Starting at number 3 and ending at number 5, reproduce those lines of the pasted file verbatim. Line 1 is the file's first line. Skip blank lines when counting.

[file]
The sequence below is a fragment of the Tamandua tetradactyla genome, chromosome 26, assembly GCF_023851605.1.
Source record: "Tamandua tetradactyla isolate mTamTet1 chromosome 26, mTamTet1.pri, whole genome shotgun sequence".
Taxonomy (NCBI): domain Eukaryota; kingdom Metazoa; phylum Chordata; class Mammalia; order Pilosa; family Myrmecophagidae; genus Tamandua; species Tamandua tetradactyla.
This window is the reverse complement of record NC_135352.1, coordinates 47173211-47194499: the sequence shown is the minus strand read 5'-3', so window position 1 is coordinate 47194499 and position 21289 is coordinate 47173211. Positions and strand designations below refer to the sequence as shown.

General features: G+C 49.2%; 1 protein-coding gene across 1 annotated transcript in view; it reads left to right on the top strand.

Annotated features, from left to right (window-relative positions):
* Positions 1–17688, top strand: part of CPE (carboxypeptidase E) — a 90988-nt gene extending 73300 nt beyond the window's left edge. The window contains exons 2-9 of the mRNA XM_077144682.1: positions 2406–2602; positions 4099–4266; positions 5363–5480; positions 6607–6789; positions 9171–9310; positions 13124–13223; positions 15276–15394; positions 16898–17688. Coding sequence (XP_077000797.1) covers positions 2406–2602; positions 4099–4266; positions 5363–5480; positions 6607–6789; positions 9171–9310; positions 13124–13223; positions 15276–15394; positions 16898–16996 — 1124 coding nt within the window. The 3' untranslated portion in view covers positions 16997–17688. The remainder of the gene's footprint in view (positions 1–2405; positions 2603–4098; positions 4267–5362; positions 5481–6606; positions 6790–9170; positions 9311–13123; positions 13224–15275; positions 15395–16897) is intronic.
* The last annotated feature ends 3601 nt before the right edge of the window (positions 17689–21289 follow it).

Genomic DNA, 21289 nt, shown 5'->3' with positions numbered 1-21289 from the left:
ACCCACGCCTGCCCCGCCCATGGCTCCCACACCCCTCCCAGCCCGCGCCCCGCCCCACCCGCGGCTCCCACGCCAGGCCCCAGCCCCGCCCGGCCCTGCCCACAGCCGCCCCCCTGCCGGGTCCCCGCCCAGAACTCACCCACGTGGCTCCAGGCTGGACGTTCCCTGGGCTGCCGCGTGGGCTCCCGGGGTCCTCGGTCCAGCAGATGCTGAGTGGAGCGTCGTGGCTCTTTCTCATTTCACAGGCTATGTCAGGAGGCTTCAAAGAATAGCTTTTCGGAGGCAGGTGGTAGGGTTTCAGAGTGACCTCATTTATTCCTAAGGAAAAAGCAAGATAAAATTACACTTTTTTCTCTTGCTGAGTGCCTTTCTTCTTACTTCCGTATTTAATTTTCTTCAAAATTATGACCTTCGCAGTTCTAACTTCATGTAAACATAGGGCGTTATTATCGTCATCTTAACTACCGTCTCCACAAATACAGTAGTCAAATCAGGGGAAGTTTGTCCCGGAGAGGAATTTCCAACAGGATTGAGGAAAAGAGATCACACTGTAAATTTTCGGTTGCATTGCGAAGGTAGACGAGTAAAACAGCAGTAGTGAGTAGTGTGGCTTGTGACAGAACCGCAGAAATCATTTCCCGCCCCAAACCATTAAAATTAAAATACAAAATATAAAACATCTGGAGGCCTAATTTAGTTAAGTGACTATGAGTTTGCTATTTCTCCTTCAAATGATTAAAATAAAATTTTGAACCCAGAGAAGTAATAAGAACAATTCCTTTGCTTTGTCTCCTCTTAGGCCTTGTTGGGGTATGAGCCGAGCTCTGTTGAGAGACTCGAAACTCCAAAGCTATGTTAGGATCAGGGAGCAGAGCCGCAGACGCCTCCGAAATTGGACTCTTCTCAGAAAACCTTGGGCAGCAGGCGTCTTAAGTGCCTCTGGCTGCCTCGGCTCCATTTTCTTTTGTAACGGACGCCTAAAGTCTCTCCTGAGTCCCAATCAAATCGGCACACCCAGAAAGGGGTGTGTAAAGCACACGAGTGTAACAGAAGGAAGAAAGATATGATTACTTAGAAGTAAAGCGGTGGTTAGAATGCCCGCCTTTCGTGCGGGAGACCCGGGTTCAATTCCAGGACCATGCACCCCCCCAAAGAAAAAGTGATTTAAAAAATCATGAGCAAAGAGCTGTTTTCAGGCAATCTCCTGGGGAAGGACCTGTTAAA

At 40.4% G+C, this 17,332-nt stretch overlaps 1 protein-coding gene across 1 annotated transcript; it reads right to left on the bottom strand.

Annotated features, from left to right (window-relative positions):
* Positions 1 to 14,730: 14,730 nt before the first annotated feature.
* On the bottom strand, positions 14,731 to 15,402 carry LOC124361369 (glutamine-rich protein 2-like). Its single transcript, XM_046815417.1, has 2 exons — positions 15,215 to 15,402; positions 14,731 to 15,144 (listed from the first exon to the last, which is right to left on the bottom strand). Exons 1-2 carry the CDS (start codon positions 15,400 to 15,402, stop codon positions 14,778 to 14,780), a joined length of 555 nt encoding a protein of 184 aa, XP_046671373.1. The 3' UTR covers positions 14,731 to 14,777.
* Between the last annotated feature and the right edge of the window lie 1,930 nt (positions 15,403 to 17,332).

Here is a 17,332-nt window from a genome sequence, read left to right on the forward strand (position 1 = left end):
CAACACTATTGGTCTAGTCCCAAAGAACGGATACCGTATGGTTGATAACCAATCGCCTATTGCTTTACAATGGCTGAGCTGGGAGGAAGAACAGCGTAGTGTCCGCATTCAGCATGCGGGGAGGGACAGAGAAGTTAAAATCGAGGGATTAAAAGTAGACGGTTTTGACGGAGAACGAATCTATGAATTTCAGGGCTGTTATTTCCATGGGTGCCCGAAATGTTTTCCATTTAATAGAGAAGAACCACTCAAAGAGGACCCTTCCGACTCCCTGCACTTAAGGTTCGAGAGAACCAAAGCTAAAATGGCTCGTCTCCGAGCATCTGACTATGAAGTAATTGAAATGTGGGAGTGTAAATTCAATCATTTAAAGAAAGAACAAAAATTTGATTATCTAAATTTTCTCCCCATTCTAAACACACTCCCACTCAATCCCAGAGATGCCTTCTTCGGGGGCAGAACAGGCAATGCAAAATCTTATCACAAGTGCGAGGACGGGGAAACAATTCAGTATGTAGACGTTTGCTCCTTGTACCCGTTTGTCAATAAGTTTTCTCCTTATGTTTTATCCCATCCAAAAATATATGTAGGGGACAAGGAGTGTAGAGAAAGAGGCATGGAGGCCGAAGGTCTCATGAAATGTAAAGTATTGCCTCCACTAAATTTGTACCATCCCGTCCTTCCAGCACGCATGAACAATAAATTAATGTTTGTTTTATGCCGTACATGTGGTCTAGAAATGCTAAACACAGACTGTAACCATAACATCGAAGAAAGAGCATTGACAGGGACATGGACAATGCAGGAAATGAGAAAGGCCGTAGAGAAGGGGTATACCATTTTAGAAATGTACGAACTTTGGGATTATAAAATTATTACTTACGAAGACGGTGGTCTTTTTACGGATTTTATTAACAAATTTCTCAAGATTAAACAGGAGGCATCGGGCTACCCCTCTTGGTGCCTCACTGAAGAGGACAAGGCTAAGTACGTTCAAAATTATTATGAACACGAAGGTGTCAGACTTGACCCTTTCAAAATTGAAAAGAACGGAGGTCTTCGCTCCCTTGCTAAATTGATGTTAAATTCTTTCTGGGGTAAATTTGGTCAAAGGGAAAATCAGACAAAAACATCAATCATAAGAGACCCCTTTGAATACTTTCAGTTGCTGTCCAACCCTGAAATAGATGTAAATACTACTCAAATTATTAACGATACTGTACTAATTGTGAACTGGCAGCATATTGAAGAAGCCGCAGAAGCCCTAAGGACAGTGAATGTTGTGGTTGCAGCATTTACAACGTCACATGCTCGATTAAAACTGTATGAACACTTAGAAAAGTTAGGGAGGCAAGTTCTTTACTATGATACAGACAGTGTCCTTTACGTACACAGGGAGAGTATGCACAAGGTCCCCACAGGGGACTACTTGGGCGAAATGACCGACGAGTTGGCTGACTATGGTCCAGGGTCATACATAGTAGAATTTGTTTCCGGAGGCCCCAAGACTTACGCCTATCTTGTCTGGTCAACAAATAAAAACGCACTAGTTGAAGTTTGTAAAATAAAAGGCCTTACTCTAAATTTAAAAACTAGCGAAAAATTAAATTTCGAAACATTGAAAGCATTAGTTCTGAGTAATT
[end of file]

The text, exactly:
Taxonomy (NCBI): domain Eukaryota; kingdom Metazoa; phylum Chordata; class Mammalia; order Pilosa; family Myrmecophagidae; genus Tamandua; species Tamandua tetradactyla.
This window is the reverse complement of record NC_135352.1, coordinates 47173211-47194499: the sequence shown is the minus strand read 5'-3', so window position 1 is coordinate 47194499 and position 21289 is coordinate 47173211. Positions and strand designations below refer to the sequence as shown.

General features: G+C 49.2%; 1 protein-coding gene across 1 annotated transcript in view; it reads left to right on the top strand.